This is a project that I want to share with a large number of
watercraft enthusiasts from a blog post. There is a large number
of people around the world that are still riding 2-stroke Kawasaki
Jet Ski's, Yamaha Wave Runner's, and Sea Doo's, and I want to
help them prevent engine failures.
A tachometer is a good indicator that the jet pump and engine
is set up to work together. For reliability, it is important to know
where the engine makes peak horsepower (HP) and that the jet pump
is properly set-up to allow the engine to rev a few hundred rpms
beyond peak HP.
For example, if your stock engine with an after market exhaust makes
peak HP @ 6,500 rpm, the pump's impeller will load down the engine
at some point and act like a rev limiter. There were many impellers
sold that will load an engine down hard and prevent the engine from
exceeding 5500rpm, and that is the beginning of an engine that may
fail on a wide open throttle run.
But lets assume you have the correct impeller and the engine will rev
to 6600rpm, and you decide to have the engine modified to make more
HP at a higher rpm. Often cylinder porting will change where the engine
makes peak HP to either 6800rpm or 7200rpm.
Each set-up will increase the HP, but the 7200rpm engine will require a
smaller impeller so the engine will rev beyond 7200 by at least one or
two hundred rpm.
Again a tachometer is the first step to a reliable engine.
Most tachometers that are commonly available have a refresh rate that
is too slow. Good tachometers can cost $200.
I want to share a blog post on a PWC site that explains how to make a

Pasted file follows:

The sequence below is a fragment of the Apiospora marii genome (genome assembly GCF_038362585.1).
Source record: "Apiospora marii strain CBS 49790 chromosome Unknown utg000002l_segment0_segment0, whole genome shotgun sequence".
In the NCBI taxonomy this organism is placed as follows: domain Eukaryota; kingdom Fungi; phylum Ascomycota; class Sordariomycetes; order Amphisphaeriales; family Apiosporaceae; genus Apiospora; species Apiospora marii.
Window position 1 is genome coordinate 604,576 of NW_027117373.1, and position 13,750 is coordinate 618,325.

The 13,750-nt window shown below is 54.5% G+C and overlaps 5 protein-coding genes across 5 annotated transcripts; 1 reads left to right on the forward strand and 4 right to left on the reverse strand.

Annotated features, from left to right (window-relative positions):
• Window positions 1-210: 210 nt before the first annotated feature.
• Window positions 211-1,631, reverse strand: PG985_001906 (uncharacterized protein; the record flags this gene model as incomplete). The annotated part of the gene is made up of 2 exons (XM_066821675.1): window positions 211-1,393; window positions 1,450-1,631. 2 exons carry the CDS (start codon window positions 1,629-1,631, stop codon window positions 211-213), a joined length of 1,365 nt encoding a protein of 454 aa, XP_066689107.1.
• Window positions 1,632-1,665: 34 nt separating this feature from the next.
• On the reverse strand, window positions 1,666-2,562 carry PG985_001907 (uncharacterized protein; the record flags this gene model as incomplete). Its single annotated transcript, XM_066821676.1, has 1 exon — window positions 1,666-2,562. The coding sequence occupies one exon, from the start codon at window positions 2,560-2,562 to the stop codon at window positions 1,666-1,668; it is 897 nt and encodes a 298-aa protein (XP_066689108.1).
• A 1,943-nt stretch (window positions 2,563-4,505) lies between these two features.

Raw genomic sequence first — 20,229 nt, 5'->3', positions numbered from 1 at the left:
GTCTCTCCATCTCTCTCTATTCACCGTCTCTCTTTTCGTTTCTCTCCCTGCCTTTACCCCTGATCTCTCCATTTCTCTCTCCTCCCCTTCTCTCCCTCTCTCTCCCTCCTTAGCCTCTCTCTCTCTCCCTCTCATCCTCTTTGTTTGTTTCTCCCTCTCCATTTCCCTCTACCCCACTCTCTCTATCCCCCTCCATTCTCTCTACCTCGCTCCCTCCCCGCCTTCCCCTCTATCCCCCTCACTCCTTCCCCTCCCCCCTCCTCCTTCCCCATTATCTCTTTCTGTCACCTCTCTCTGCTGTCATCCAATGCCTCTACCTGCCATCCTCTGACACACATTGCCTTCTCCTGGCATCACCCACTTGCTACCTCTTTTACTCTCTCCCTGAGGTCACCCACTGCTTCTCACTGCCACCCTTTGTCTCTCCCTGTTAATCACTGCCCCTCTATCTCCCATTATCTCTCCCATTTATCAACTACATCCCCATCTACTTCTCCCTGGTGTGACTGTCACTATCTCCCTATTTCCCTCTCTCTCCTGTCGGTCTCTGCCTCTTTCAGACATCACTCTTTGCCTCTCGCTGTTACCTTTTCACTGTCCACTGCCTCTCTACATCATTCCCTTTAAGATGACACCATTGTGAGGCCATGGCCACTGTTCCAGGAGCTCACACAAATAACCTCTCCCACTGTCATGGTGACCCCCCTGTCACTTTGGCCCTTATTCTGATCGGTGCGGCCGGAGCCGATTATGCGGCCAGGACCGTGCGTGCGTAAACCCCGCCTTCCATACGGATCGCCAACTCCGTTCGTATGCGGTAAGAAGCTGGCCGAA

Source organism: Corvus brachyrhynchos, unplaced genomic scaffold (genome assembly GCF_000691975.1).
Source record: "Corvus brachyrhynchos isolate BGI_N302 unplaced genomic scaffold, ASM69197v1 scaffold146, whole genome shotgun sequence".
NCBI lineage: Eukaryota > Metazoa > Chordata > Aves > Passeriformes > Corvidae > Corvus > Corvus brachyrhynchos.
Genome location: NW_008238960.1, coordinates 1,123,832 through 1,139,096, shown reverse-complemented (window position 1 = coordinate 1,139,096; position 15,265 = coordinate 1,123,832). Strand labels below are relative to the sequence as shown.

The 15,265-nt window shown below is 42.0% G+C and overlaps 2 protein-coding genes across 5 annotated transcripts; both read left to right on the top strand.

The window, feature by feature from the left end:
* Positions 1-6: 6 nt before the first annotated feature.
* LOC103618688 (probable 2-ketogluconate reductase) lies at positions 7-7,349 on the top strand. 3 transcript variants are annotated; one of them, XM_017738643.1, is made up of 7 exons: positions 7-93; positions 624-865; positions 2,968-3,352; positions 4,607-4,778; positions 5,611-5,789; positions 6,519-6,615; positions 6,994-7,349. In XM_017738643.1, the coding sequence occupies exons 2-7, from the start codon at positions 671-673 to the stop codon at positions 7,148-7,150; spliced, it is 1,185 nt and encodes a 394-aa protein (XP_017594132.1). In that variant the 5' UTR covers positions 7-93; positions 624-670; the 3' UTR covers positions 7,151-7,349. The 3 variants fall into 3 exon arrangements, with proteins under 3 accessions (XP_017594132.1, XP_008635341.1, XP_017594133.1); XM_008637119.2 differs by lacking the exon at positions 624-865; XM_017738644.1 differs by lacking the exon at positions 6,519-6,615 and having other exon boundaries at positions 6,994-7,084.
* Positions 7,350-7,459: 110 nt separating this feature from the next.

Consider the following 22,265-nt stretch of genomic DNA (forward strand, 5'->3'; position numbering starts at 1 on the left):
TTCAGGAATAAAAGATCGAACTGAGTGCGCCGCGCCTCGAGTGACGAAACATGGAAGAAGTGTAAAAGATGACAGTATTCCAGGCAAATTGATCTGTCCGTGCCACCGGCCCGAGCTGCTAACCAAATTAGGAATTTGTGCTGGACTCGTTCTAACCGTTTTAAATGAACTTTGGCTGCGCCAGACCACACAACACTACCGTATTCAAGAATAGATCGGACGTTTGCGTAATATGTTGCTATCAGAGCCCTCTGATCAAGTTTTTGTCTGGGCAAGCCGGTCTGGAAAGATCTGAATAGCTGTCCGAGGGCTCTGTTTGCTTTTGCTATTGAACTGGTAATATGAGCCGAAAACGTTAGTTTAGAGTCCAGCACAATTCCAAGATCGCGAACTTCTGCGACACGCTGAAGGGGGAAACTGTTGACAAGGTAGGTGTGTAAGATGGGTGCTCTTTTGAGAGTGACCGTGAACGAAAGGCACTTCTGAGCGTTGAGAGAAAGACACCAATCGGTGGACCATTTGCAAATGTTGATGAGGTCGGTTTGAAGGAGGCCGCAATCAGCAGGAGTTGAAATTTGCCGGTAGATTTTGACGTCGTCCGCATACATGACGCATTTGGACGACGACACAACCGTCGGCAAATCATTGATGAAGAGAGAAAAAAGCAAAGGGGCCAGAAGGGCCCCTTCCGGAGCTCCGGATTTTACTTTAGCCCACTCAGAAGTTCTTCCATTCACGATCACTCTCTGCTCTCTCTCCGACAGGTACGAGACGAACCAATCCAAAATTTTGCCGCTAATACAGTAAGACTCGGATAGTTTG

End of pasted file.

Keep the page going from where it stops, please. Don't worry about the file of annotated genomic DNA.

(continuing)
decent tach, from common parts. Possibly built around a Nano Every.
I get the impression that you did not understand input capture.
I have consumed many data sheets, app-notes, tutorials, forum content,
and video's, but I am beginning to wonder about my comprehension.
What's the TOP value of your counter? Where does it reside?
The TCNTx register is first copied to a low byte, and then a high byte.
If I was programming in assembly, I would need to deal with these
separately. But according to the data sheets, GCC reads these 16 bit
registers, so I do not need to handle them as a high and low byte.
Where do you reset the counter for the next reading?
(Hint: counter is not "period")
TCNTx = 0. Even though this is an example in AVR-130: Set-up and
use of AVR timers, I would have thought it was reset when the interrupt
flag is cleared?
Use volatile multibyte variables with atomic read.
I use global variables and I use volatile to define variables changed by
I have read some about atomic functions, but I know more about timers
than atomic functions